Japan behind the curve in drawing foreign talent

It may be one of the world's most advanced economies, but Japan struggles to attract foreign professionals. That's according to a recent study by the Organization for Economic Co-operation and Development. In a ranking of 35 member nations, Japan places 25th as an attractive destination for highly educated workers with master's and doctoral degrees, behind countries like South Korea and the Czech Republic.

Japan's government this year announced it would allow more foreign workers in, But how to attract them is a different question.

The OECD report, Indicators of Talent Attractiveness, scores members in 7 categories it calls "dimensions of attractiveness." They include "quality of opportunities", "income and tax", and "family environment".

A country scores low in the "quality of opportunities" category if the unemployment rate of highly skilled foreign workers is high, or if the visa process takes too long.

"Family environment" considers how easily a spouse can enter the country and work, and children can get citizenship. Children's education and public support for families also affect the grade.

An examination of these dimensions shows what's missing in Japan. It ranks bottom for "quality of opportunities", scoring 26 percent compared to 90 percent for top-ranked Hungary. In "family environment" it ranks third from bottom, beating only Latvia and Turkey.

Other studies have already shown that Japanese employees are forced to work long hours, and salaries and promotions are often based on seniority rather than performance. That is likely to be one reason highly educated workers choose to go elsewhere.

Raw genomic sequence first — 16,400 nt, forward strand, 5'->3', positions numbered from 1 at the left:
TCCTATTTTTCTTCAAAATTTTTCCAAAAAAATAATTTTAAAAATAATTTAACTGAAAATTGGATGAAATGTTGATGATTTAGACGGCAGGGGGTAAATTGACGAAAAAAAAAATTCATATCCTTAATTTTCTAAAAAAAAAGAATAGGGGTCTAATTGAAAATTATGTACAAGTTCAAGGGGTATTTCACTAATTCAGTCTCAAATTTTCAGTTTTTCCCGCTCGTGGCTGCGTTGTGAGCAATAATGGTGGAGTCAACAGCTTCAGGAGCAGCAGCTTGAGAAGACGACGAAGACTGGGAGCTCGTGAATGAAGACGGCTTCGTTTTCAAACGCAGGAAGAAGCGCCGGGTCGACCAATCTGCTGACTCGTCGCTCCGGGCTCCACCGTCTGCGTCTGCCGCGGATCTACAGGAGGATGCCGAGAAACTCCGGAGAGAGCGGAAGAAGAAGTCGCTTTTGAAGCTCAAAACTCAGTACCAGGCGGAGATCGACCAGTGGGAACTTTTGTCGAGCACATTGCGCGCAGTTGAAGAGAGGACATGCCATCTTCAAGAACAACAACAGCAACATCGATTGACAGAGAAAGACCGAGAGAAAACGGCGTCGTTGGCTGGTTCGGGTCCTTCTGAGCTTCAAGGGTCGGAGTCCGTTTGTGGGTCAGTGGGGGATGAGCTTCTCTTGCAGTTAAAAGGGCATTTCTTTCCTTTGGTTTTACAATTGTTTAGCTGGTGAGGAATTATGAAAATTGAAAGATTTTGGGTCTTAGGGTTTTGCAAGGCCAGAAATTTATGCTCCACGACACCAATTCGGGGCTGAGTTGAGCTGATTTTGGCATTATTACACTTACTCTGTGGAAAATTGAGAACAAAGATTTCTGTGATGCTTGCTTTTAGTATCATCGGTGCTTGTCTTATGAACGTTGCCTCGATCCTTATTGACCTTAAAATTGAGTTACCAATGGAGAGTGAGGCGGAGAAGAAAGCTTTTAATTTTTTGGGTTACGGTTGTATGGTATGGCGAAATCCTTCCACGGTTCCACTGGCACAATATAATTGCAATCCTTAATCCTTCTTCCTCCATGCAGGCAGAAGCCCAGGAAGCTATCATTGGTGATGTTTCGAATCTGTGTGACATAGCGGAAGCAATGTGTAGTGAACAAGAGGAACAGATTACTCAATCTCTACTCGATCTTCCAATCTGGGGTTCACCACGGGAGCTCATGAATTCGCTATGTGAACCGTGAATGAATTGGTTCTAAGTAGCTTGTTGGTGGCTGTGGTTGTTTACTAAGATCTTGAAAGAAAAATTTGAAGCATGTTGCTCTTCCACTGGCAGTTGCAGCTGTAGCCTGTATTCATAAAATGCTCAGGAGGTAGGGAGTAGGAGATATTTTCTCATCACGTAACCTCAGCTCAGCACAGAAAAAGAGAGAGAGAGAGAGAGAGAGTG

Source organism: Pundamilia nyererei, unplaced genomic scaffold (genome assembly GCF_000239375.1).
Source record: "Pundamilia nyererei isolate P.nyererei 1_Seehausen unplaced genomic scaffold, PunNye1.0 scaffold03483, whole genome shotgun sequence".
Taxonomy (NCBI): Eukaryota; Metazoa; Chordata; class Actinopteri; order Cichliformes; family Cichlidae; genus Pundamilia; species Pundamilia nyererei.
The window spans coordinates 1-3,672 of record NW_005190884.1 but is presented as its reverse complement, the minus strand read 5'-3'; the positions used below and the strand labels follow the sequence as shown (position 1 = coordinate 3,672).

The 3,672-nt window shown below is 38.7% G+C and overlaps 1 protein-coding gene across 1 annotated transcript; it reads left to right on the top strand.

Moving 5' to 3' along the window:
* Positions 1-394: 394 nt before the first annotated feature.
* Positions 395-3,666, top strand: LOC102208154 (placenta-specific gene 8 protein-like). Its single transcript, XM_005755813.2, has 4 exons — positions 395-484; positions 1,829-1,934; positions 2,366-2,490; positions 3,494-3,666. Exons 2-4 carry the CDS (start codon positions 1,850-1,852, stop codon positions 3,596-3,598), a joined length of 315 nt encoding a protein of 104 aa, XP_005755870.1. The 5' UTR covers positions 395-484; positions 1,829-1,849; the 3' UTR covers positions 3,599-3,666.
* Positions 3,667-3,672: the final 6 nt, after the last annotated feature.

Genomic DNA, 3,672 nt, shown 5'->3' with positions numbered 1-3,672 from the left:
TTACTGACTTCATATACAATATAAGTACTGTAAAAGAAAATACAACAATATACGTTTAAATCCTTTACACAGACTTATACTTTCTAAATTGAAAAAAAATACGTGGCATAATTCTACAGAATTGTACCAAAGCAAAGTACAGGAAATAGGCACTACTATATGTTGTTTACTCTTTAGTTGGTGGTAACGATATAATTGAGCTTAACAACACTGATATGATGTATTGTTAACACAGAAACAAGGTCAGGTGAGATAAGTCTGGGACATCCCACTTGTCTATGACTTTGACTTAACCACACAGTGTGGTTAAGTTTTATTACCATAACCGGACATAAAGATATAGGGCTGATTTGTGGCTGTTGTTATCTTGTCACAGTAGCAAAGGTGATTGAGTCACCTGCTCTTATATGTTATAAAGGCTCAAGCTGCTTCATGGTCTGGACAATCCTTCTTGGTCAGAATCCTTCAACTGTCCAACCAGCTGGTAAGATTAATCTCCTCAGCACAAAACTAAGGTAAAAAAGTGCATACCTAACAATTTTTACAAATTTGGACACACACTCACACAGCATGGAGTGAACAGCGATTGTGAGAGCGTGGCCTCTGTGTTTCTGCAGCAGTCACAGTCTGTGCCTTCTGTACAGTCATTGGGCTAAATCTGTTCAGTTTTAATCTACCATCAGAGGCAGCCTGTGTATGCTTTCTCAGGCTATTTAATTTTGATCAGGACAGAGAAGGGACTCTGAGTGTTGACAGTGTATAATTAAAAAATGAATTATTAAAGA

On the upside, Japan scores well in the "income and tax" dimension, ranking sixth among OECD countries. It places third in the "skills environment", with high scores for Internet accessibility, English-language proficiency and public spending on research and development.


People from overseas currently working in Japan say the visa processing and opportunities are the main issues. One young woman from Germany says finding a job took her far too long, and Japanese companies should provide better chances for talented young people. A man from Pakistan with a PhD said he had no problem finding a job, but he worries about access to daycare and schools if he and his wife decide to have children.

Japan has become more active in recruiting highly-skilled workers from overseas to support economic expansion and technological innovation. About 15,000 overseas professionals were working in the country at the end of last year. The government aims to raise that to 20,000 by 2020.


The country is buckling under the weight of an aging population, declining birthrate and shrinking domestic markets. It has to tap into the global talent pool to keep its competitive edge. A closer study of its attractiveness rankings would be a good place to get the ball rolling.